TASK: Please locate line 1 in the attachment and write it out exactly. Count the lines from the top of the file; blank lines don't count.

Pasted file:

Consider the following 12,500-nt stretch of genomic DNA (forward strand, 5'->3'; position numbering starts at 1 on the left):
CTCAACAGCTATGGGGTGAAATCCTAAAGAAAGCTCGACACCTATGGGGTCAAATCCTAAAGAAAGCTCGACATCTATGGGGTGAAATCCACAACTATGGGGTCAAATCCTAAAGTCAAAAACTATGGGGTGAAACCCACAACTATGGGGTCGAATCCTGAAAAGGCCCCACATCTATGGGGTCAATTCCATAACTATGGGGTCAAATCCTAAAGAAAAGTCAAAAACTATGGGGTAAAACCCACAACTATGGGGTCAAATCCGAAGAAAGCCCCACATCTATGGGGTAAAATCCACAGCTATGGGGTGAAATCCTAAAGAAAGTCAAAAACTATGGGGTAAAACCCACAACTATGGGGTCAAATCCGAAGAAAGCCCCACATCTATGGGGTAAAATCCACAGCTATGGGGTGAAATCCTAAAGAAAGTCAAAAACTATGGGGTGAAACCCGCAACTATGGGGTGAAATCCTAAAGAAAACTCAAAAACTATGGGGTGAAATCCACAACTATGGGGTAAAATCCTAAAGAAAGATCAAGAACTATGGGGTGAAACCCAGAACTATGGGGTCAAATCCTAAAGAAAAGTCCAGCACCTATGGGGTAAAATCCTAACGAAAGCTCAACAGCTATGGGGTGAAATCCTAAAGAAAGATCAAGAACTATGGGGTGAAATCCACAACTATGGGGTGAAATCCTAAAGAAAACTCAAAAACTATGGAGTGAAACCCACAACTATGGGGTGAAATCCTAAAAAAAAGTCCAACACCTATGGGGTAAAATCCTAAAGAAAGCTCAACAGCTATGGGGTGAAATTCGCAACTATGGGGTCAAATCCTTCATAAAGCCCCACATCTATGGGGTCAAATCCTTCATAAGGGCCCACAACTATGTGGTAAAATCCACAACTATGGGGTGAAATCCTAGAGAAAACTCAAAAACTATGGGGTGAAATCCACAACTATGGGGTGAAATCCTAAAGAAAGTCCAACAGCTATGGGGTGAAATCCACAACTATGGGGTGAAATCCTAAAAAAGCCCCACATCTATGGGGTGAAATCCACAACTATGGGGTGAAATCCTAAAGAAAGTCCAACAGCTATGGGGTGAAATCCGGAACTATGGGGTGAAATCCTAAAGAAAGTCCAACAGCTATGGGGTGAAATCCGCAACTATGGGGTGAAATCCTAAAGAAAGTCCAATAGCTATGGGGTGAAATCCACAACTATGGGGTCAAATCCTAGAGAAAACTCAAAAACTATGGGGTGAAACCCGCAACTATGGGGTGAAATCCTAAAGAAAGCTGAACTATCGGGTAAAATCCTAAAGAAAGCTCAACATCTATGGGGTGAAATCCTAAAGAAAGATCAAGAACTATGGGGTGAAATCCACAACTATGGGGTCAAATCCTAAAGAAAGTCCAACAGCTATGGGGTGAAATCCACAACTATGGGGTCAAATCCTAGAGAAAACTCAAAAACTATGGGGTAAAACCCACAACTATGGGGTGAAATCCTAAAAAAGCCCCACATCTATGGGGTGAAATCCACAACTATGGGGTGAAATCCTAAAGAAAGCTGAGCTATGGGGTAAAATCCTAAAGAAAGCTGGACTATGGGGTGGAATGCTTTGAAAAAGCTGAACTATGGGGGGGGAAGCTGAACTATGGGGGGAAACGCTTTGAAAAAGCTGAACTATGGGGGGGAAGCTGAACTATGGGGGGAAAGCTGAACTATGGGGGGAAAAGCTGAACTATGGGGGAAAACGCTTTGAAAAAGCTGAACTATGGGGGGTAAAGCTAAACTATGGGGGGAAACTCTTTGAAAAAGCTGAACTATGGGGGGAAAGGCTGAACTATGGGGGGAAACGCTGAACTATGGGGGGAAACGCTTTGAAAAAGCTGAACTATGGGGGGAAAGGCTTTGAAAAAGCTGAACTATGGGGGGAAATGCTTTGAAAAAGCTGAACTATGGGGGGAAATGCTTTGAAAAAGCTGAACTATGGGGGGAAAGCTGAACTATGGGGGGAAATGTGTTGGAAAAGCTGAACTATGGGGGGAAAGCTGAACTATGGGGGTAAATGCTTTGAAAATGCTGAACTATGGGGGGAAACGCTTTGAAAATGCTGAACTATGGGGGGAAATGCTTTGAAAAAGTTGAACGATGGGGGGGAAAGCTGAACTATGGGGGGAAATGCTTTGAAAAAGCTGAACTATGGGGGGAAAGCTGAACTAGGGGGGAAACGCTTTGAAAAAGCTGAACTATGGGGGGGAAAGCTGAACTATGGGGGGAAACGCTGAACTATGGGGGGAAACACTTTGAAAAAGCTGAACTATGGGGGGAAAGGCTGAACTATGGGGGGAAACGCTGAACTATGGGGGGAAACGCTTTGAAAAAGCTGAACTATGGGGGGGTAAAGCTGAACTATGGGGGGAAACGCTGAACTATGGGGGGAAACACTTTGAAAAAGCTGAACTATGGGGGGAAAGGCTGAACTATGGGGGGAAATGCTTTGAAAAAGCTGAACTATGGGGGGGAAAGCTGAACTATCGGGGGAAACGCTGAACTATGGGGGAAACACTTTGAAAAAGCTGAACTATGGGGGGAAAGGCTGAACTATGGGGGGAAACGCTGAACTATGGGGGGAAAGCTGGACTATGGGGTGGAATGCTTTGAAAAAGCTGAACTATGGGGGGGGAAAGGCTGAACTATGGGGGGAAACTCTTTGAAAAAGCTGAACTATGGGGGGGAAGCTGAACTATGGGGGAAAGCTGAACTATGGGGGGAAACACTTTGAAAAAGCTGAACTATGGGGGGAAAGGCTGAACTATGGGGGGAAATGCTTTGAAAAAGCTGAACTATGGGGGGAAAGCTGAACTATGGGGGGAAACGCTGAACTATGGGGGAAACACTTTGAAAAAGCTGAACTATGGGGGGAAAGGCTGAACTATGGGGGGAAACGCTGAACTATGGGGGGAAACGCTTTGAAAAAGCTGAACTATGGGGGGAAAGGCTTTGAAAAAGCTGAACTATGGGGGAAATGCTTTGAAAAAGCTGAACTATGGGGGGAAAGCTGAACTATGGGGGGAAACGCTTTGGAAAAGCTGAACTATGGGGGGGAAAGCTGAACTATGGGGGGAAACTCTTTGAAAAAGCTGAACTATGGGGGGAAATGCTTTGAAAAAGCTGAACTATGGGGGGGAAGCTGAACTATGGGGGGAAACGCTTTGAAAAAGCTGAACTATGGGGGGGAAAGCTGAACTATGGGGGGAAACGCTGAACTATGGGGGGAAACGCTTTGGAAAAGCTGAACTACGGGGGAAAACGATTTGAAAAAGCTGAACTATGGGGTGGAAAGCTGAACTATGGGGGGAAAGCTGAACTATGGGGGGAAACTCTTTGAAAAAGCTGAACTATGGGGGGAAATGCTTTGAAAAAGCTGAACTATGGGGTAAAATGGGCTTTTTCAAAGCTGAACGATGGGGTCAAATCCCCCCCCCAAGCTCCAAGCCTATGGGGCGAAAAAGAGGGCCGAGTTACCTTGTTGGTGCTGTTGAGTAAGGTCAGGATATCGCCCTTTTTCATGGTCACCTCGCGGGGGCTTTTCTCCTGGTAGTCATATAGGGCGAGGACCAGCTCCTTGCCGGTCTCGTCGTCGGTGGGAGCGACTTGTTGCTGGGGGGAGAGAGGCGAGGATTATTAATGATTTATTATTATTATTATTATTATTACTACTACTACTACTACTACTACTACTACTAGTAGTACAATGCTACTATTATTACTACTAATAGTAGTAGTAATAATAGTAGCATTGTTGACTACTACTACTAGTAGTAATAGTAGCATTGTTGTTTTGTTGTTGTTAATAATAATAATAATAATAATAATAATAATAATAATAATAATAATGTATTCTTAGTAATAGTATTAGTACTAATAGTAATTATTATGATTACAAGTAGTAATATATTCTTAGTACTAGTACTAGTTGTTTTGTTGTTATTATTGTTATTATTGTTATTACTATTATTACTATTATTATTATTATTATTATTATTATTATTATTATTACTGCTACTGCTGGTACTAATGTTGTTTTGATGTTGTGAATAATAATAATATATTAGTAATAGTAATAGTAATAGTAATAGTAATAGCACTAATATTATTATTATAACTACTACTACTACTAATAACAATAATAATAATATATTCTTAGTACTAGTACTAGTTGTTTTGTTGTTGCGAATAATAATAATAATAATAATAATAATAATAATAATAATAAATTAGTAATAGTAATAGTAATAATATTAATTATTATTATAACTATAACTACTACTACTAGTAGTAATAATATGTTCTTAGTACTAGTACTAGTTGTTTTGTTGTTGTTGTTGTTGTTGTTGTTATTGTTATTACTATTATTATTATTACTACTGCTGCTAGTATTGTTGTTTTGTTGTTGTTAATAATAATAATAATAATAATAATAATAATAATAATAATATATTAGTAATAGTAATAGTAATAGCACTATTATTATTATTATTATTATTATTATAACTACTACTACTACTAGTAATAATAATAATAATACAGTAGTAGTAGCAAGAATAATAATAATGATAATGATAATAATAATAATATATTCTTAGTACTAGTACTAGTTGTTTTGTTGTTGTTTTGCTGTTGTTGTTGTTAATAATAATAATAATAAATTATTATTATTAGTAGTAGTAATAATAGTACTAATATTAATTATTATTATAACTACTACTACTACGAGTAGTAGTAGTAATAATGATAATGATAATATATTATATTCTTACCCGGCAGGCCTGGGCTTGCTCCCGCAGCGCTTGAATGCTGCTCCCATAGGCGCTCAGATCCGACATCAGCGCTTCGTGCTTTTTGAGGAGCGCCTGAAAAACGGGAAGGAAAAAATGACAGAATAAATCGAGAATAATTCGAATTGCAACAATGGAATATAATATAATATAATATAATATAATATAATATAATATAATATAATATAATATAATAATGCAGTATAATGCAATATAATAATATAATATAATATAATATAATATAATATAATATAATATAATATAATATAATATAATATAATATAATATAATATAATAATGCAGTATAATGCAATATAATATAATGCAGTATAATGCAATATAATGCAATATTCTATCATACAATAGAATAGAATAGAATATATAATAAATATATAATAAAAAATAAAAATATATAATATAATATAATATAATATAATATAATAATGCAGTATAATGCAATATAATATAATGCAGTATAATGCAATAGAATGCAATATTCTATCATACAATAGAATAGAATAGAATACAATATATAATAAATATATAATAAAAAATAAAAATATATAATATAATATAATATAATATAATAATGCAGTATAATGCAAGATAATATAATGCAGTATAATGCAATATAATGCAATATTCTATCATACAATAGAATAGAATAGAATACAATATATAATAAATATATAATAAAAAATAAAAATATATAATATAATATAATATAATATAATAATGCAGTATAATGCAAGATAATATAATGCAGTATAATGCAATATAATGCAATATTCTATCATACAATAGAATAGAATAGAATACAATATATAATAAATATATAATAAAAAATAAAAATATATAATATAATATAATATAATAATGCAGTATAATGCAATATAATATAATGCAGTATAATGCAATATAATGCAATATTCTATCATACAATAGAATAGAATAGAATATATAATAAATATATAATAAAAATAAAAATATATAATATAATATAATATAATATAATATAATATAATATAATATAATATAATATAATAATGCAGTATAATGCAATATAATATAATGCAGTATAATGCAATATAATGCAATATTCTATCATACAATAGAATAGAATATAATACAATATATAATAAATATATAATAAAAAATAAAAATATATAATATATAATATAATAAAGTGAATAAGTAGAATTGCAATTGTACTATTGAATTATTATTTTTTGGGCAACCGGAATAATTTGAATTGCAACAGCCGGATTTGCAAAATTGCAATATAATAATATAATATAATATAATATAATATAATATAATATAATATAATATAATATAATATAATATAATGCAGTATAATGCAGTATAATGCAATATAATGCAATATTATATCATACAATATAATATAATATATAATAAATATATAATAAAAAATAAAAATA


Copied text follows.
Consider the following 12,500-nt stretch of genomic DNA (forward strand, 5'->3'; position numbering starts at 1 on the left):